Tongue In Cheek
It’s a feat of cunning but the logic is so obvious. Hip-hop and blackness are not one in the same, as we know. Blackness appropriates, refines, explains hip-hop but never restricts it to one niche. But there is no absence of race as far as hip-hop or Mr. Obama is concerned. It seems a lost issue, however, because of the speed with which his mania enraptured young voters.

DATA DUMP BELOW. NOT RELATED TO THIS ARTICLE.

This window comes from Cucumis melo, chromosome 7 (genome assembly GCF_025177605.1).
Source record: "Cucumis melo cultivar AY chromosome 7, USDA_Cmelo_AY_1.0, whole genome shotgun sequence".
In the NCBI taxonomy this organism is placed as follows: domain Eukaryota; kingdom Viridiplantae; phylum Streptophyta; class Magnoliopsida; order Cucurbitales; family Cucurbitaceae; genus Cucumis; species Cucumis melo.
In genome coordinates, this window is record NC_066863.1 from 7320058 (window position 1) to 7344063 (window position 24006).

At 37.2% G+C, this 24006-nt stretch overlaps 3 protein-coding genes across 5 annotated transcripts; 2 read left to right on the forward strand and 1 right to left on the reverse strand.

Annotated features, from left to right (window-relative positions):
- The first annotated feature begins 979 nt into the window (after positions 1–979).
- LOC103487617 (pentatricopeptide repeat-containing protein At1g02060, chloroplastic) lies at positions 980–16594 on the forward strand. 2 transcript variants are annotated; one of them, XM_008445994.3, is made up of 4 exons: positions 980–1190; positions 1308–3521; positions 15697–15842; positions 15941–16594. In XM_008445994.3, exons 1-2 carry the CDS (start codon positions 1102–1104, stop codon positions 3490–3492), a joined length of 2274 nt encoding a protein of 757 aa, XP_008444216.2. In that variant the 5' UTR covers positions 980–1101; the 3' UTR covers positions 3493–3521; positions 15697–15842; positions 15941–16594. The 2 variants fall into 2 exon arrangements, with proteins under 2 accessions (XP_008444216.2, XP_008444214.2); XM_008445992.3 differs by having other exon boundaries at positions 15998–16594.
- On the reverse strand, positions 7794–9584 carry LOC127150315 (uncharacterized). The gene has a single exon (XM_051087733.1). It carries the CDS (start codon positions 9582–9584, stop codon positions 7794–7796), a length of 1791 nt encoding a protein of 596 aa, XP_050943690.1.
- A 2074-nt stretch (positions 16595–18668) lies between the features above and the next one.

That is to say, Obama is a metaphor for hip-hop; rappers relate to him as a symbol of national ascendance. Obama’s refusal to be limited to The First So-And-So has made him momentarily more significant than the manifestation of his successes. When hip-hop swept the globe, it was the same tale: local musicians with ardor as their backbeat, and creativity as their passport claimed stake in the emotional lives of many people. “Can’t We All Just Get Along?” is oversimplifying though. The same way “Yes, We Can” has served as a malapropism, a delusional slogan that loses punch with time. Obama’s real test is to match the execution with the rhetoric. His opponents and pundits have mentioned that caveat of fame as the contest becomes more contentious. Rap music has not only thrived on its affinity for crossing boundaries but it has been evocative, spell-binding, capricious, irrational and torrential.